For workers, Employee Stock Ownership Plans, or ESOP ‘s, are a popular incentive because they allow them to own a portion of the firm at a pre-determined price, known as the “exercise price,” at some point in the future.
Employees must wait until the end of their “vesting term” before they may purchase or exercise their shares. Even while they seem to be a good deal for workers, the tax implications of taking advantage of this perk should not be underestimated.
First, let’s observe how ESOP ‘s are used
Suppose the corporation gives an employee 100 shares on April 1, 2022, with an exercise price per share of Rs. 100. Let’s suppose that the two-year vesting term is used. After April 1, 2024, he will be able to purchase the shares for Rs 100 each.
To generate money, he may sell the shares on August 1, 2024, for Rs 200. However, if the market price is Rs 60, he does not need to take advantage of the option. Instead, he may sit back and watch as the stock price increases.
In what way are employee stock ownership plans taxed? Employee stock ownership plans (ESOPs) are taxed in two ways when they are held by an employee. First, when the options are used, and then, when the stock is sold.
Initially, it is considered a perk and is subject to income tax as a result. After being sold on the open market, it is considered a capital gain. Employees who get an ESOP allocation are taxed on the amount they receive as a condition of their employment, and that amount is included in their salary.
To calculate the perquisite value, which must be taxed, you subtract the fair market value (FMV) of the shares allocated from the money you collected from the employee. Nanghia Andersen LLP partner Neeraj Agarwala made the comments.
The important thing to remember is that the employee will have to pay capital gains tax on any future sales of his or her shares. However, the cost of the shares sold would be the FMV, taken into account for perquisite tax in determining capital gains.
Because of this, the same earnings are not taxed twice. Agarwala was the last to speak. What is the tax treatment of listed vs. unlisted stocks? A perquisite tax expert believes that there isn’t much of a difference.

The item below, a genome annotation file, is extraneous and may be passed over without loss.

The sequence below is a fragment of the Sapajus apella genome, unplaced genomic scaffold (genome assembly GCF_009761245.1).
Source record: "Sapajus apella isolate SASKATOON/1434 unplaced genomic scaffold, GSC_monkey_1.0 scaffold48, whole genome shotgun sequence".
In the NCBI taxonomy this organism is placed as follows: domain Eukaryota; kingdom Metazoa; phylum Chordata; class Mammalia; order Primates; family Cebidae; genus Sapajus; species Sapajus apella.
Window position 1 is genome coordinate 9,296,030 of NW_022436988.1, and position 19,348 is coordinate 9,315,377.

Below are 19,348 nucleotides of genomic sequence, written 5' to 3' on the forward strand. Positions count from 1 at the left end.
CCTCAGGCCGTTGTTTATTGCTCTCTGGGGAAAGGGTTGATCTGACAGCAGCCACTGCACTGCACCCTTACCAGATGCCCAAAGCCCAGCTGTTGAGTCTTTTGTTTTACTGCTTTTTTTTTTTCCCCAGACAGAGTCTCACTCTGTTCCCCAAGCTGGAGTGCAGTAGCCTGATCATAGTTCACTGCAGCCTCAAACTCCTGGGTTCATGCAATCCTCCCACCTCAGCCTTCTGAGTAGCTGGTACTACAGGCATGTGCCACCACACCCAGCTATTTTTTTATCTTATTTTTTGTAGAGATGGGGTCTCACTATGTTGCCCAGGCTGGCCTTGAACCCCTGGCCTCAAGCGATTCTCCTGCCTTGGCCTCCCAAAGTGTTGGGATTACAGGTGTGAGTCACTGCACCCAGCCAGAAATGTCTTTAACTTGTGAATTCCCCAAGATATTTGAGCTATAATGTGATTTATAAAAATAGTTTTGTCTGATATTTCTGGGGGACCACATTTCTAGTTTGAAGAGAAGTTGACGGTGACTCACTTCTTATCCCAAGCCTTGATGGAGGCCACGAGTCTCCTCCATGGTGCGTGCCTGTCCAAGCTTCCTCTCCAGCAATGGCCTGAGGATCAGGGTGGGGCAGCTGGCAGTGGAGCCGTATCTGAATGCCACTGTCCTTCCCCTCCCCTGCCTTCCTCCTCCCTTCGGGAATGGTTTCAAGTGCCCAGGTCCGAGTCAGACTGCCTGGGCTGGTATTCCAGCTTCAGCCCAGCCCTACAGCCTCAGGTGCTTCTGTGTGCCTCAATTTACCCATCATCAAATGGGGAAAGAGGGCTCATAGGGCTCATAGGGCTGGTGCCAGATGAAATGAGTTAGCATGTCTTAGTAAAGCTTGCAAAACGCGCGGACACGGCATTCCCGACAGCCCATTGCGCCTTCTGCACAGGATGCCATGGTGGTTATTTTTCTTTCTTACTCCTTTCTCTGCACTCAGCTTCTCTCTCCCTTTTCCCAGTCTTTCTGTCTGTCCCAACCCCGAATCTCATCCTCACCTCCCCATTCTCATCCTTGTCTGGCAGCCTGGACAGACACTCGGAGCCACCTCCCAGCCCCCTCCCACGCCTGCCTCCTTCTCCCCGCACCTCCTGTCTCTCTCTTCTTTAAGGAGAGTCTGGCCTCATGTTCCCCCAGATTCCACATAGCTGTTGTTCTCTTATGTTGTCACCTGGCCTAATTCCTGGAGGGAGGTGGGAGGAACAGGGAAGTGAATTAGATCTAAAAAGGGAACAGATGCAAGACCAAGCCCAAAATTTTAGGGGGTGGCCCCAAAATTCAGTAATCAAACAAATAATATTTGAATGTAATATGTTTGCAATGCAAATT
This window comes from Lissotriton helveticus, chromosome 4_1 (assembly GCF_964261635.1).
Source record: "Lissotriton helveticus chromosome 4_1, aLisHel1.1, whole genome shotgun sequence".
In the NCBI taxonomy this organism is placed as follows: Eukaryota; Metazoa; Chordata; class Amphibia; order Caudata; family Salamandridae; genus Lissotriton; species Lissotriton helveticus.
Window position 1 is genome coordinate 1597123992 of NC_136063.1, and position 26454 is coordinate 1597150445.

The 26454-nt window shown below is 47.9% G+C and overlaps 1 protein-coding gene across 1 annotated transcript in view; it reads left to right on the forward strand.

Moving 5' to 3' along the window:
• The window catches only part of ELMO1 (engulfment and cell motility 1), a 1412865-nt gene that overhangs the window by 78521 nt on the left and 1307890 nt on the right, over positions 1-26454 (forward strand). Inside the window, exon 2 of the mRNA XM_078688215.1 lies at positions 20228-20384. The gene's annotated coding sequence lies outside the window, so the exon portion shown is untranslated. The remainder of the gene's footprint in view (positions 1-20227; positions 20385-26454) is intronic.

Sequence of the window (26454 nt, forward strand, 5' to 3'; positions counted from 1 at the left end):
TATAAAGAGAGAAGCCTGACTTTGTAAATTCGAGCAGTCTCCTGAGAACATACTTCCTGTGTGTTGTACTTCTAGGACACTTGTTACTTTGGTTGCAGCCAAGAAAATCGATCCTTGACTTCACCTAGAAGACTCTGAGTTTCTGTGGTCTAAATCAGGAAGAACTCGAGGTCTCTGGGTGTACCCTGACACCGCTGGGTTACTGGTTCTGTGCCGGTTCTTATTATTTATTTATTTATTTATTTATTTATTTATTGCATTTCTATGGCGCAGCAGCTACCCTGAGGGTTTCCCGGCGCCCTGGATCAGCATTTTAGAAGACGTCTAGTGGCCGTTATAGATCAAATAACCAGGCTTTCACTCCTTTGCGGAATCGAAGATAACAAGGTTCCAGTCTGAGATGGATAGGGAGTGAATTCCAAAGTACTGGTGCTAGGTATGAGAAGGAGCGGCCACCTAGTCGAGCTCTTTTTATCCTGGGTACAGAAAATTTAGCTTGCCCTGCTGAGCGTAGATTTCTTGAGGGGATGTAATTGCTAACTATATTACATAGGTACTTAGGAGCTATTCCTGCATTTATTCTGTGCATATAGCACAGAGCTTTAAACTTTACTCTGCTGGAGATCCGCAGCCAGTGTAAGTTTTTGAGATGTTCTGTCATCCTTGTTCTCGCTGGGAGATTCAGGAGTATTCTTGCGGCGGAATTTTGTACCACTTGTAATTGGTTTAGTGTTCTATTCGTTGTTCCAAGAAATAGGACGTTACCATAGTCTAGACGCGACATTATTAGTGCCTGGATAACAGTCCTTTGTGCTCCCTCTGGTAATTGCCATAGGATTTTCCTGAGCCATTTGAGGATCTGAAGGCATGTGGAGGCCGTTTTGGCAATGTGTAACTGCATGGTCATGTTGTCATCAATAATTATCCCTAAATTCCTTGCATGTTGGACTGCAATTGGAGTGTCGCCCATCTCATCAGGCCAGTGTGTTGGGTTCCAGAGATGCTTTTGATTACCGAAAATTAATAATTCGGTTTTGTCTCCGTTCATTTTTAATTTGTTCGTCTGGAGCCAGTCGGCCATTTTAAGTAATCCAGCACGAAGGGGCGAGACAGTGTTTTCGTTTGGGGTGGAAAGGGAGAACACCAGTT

Unlisted shares must have a fair market value established by the merchant banker, but listed shares are taxed based on the trading price on a stock exchange.
A key consideration is when you’ll be required to pay taxes
ESOPs are taxed in the year that the options are exercised, and the taxes must be paid in that year as well. Additional time has been granted for depositing the ESOP in cases of start-ups.
Employees have four years from the date the shares are allocated, or the date the shares are sold if they are sold, or the date the employee is no longer employed by that firm, whichever comes first, to meet their tax obligations under the Employee Stock Purchase Plan. “Agarwala explained this to me.
Employee stock ownership plans (ESOPs) have a vesting time before they are transferred to workers. It’s not for you if you’re seeking a quick injection of cash, however. If you are searching for short-term cash, an ESOP may not be the best option.
Furthermore, exercising the options makes sense only if the stock’s market value exceeds the grant price. In the event you decide to exercise your stock option, you will be subject to a capital gains tax on the difference between what you paid for it and what the stock is now worth. ” Neha Nagar, founder and CEO of TaxationHelp.in, says so.
Published by – Kiruthiga K
Edited by – Kritika Kashyap